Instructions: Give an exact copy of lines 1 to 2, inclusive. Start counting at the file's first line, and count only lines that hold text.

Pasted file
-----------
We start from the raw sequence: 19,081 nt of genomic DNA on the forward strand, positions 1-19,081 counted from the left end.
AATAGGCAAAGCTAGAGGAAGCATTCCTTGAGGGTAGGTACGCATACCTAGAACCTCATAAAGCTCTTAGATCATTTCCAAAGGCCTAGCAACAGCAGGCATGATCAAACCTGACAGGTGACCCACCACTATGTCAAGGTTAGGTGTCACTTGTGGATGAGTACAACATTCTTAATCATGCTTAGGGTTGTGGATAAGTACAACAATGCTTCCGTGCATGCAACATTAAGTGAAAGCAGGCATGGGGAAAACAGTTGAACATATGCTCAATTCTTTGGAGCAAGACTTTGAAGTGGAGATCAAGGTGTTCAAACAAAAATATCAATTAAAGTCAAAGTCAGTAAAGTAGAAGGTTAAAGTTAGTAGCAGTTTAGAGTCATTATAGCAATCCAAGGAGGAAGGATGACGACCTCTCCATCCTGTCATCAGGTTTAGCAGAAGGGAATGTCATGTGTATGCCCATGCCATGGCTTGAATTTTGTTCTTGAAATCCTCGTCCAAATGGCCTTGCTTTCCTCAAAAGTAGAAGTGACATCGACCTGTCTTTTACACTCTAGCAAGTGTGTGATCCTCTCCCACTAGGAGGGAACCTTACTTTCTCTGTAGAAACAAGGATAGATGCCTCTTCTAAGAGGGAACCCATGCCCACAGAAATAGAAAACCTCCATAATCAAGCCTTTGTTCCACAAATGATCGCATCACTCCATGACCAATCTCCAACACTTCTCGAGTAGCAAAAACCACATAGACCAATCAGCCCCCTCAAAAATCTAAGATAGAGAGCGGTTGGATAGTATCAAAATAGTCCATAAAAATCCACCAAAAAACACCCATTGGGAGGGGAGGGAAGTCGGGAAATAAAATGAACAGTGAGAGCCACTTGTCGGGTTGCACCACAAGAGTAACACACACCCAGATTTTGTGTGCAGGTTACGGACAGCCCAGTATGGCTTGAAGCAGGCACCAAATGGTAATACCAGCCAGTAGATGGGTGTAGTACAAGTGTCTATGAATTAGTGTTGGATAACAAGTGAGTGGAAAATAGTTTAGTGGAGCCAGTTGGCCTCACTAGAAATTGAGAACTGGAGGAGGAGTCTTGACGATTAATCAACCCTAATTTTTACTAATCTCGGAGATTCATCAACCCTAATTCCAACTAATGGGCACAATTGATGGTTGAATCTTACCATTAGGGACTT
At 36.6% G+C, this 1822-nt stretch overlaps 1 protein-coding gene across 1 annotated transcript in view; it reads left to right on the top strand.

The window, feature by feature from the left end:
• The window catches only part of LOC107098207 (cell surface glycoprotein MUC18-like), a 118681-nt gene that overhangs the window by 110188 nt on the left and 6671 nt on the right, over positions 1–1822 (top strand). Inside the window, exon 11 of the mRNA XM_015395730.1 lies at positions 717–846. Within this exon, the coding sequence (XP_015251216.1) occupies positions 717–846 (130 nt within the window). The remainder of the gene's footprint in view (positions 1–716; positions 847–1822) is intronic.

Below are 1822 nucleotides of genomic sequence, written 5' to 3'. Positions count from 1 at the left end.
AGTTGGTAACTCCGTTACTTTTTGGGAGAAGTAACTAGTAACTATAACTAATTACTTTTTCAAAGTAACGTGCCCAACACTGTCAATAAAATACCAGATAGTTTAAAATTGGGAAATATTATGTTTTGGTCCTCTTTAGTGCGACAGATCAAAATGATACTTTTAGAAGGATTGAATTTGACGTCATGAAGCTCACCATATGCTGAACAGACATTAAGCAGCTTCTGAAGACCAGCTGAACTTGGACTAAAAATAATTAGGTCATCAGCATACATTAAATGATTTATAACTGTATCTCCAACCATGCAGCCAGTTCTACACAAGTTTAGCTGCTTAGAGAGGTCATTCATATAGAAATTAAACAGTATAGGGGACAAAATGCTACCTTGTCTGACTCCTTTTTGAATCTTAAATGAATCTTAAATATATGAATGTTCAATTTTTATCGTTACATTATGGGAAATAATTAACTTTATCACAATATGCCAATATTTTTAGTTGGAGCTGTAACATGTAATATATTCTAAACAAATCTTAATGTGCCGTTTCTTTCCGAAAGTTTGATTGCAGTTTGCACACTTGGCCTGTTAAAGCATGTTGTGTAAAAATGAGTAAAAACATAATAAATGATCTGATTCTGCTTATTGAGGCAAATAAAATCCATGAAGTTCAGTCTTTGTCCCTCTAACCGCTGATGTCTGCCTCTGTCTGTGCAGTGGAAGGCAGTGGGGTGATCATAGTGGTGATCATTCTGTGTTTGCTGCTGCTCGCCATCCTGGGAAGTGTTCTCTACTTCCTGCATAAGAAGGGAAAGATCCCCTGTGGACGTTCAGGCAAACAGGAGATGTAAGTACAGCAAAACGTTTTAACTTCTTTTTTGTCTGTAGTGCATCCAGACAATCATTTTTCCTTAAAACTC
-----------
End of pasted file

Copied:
We start from the raw sequence: 19,081 nt of genomic DNA on the forward strand, positions 1-19,081 counted from the left end.
AATAGGCAAAGCTAGAGGAAGCATTCCTTGAGGGTAGGTACGCATACCTAGAACCTCATAAAGCTCTTAGATCATTTCCAAAGGCCTAGCAACAGCAGGCATGATCAAACCTGACAGGTGACCCACCACTATGTCAAGGTTAGGTGTCACTTGTGGATGAGTACAACATTCTTAATCATGCTTAGGGTTGTGGATAAGTACAACAATGCTTCCGTGCATGCAACATTAAGTGAAAGCAGGCATGGGGAAAACAGTTGAACATATGCTCAATTCTTTGGAGCAAGACTTTGAAGTGGAGATCAAGGTGTTCAAACAAAAATATCAATTAAAGTCAAAGTCAGTAAAGTAGAAGGTTAAAGTTAGTAGCAGTTTAGAGTCATTATAGCAATCCAAGGAGGAAGGATGACGACCTCTCCATCCTGTCATCAGGTTTAGCAGAAGGGAATGTCATGTGTATGCCCATGCCATGGCTTGAATTTTGTTCTTGAAATCCTCGTCCAAATGGCCTTGCTTTCCTCAAAAGTAGAAGTGACATCGACCTGTCTTTTACACTCTAGCAAGTGTGTGATCCTCTCCCACTAGGAGGGAACCTTACTTTCTCTGTAGAAACAAGGATAGATGCCTCTTCTAAGAGGGAACCCATGCCCACAGAAATAGAAAACCTCCATAATCAAGCCTTTGTTCCACAAATGATCGCATCACTCCATGACCAATCTCCAACACTTCTCGAGTAGCAAAAACCACATAGACCAATCAGCCCCCTCAAAAATCTAAGATAGAGAGCGGTTGGATAGTATCAAAATAGTCCATAAAAATCCACCAAAAAACACCCATTGGGAGGGGAGGGAAGTCGGGAAATAAAATGAACAGTGAGAGCCACTTGTCGGGTTGCACCACAAGAGTAACACACACCCAGATTTTGTGTGCAGGTTACGGACAGCCCAGTATGGCTTGAAGCAGGCACCAAATGGTAATACCAGCCAGTAGATGGGTGTAGTACAAGTGTCTATGAATTAGTGTTGGATAACAAGTGAGTGGAAAATAGTTTAGTGGAGCCAGTTGGCCTCACTAGAAATTGAGAACTGGAGGAGGAGTCTTGACGATTAATCAACCCTAATTTTTACTAATCTCGGAGATTCATCAACCCTAATTCCAACTAATGGGCACAATTGATGGTTGAATCTTACCATTAGGGACTT